He paused as the waitress poured more coffee into his cup.
“May I have more sugar?” he asked her. The young twenty-something nodded and went to fetch his sugar. He blew on his coffee in the meantime, his hand still dragging the pen across the newspaper column. The coffee steam whipped sideways in billowy waves before rising upward once again in their wispy tendril. The diner window fogged over, briefly, blurring his reflection into a vague specter lost amidst the falling snow and early morning dark and passing Chicago sidewalk crowd.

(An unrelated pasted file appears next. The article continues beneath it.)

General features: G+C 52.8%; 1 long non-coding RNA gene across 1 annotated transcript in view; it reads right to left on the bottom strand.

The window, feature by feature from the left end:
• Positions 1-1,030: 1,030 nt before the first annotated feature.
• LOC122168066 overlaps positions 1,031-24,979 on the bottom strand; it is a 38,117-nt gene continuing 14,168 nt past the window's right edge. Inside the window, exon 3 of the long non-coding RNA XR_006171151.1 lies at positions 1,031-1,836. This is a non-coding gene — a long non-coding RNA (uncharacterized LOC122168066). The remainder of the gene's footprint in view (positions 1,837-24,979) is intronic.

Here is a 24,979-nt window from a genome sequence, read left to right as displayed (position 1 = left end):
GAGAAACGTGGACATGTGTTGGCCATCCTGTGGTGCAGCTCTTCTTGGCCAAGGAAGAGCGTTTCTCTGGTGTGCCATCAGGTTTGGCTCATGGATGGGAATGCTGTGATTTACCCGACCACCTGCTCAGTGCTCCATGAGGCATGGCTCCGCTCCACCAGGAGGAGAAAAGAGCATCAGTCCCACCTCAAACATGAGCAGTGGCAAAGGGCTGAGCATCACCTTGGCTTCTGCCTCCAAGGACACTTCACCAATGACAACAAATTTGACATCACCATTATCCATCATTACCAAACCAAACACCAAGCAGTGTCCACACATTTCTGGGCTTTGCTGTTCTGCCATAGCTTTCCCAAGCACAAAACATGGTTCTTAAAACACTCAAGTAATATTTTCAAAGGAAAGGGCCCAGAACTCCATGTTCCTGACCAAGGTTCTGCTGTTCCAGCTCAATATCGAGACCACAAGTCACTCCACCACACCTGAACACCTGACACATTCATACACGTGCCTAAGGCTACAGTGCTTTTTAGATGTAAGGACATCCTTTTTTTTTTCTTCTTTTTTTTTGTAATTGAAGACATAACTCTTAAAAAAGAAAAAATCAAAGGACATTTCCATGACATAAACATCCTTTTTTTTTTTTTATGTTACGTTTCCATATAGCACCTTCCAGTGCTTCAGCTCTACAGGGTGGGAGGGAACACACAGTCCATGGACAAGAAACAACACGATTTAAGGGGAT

“As for your column,” he continued, “while you obviously misunderstood Quantum Theory and its real-world implications within the context of these ostensibly colorful deaths, I think it is salvageable as a teachable moment for the public at large. That is why I contacted you, of course. Rarely does a Chaotician interact with journalists, but it seemed incumbent upon me that I set the record straight before more bastardized ideas are propagated in the woefully misled consciousness of America.” He scratched out another sentence in the newspaper column, his thin mouth twisting to the left with distaste. “And, I must confess, I have a book coming out soon and could benefit from the exposure. ‘The Ordinariness Of The Unexpected: Chaos As Order’. Naturally, I will thank you in the acknowledgments, as well as reference this misadventure in journalism for the chapter ‘Dynamic People, Dynamic Systems’.”